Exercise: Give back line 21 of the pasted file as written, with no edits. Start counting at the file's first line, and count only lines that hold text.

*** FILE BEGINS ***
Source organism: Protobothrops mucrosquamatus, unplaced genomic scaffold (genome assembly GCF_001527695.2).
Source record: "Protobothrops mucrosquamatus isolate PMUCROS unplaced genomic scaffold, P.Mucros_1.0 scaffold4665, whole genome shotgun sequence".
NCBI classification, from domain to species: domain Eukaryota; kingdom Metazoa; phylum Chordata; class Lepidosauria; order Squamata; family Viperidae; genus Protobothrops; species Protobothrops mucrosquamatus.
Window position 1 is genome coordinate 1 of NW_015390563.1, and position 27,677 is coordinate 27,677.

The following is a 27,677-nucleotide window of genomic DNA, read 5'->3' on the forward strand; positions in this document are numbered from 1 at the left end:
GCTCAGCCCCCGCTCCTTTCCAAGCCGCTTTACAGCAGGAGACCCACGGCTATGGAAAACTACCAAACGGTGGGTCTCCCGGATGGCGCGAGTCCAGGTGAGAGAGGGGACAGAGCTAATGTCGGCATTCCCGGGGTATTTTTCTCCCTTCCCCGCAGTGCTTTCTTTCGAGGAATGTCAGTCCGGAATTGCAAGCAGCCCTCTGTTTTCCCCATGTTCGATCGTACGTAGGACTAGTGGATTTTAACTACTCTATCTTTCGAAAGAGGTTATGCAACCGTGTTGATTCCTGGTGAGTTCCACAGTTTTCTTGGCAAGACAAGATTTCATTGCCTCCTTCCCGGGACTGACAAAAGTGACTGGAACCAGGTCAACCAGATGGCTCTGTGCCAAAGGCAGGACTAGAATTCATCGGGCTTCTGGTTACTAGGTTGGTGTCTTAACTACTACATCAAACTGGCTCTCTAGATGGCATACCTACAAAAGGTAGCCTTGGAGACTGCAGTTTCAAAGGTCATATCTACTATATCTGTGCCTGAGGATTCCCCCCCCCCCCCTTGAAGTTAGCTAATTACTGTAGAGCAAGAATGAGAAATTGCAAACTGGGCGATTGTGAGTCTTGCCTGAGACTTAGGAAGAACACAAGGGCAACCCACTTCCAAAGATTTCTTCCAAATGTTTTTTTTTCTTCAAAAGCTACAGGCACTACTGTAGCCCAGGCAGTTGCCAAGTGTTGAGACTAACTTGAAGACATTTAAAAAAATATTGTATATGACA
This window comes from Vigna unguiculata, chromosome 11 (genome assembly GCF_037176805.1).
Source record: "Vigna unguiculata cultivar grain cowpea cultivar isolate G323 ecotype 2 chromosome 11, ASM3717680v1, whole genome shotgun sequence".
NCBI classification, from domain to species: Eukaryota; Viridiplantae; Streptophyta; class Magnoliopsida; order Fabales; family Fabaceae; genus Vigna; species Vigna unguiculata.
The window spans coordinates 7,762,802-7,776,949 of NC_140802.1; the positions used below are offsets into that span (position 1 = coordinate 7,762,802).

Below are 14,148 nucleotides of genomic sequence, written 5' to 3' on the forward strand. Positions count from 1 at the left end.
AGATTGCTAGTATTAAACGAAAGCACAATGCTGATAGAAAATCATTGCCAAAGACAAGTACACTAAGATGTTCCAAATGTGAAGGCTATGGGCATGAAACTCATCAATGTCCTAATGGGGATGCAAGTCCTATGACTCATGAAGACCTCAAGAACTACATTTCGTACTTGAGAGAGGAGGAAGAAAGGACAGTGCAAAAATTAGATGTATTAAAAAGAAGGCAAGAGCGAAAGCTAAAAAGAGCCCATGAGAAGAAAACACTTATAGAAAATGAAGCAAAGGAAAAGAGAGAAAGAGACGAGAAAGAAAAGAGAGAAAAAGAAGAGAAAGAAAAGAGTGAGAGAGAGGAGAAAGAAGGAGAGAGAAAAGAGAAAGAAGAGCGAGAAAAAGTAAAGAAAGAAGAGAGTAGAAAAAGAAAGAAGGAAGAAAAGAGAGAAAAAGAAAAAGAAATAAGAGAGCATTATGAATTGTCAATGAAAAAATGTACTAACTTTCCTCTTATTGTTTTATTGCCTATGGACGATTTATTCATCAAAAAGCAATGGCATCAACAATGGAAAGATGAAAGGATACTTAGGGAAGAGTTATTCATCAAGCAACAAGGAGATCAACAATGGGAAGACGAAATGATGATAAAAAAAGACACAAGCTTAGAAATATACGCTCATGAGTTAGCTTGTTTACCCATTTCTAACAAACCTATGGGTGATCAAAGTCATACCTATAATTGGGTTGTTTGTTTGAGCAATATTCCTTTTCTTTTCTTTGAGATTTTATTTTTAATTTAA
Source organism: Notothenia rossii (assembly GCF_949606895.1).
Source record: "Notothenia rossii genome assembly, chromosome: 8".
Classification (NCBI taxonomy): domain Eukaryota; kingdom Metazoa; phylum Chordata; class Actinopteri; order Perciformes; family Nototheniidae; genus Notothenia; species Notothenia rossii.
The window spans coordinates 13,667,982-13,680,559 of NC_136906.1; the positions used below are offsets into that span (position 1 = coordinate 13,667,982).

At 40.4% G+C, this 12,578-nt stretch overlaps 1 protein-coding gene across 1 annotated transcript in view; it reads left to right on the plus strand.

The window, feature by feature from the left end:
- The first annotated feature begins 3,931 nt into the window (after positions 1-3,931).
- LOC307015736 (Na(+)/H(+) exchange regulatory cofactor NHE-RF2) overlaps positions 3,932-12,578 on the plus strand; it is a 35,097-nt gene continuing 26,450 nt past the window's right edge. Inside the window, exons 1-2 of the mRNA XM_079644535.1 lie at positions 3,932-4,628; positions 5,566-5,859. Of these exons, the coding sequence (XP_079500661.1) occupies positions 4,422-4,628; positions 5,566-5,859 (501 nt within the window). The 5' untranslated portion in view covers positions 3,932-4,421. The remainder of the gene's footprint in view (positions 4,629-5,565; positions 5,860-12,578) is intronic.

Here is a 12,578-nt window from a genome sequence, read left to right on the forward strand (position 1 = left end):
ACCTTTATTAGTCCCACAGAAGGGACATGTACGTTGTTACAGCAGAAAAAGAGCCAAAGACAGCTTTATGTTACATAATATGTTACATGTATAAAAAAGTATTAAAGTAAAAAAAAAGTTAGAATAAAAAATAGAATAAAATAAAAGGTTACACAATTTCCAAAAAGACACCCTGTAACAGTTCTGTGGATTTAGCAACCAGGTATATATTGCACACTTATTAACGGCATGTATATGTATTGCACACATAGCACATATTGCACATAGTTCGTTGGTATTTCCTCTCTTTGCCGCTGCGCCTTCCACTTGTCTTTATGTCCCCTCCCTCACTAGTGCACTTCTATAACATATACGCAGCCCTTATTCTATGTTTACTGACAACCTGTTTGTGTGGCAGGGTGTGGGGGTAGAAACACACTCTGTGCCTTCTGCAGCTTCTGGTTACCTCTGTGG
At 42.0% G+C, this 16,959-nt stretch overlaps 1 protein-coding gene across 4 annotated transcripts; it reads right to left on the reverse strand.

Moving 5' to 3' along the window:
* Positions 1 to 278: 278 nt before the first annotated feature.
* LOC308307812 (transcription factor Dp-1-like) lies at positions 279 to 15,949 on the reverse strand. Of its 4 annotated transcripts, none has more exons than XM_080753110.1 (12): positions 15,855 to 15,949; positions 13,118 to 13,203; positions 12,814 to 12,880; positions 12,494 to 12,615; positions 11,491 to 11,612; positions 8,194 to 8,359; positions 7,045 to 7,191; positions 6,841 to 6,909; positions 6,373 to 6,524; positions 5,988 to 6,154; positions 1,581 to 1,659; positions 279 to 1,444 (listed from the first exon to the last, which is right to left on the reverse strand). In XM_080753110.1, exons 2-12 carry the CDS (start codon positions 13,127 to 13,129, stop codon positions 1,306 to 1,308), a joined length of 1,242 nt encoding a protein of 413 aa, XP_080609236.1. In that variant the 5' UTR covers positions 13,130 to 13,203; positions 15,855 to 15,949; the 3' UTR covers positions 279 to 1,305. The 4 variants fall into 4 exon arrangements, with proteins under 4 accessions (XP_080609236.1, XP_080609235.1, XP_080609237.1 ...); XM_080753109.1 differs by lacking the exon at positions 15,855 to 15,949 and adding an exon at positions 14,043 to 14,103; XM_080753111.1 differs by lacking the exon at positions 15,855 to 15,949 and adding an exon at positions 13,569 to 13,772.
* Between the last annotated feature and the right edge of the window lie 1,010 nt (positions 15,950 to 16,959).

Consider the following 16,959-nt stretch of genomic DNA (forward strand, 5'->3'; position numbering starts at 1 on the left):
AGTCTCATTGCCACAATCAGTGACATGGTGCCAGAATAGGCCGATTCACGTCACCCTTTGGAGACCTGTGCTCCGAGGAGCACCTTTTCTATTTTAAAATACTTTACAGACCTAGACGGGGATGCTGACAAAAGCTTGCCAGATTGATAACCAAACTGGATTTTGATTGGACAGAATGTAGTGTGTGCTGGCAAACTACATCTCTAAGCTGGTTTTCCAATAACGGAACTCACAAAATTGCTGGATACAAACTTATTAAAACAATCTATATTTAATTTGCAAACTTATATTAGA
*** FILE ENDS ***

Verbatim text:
Here is a 12,578-nt window from a genome sequence, read left to right on the forward strand (position 1 = left end):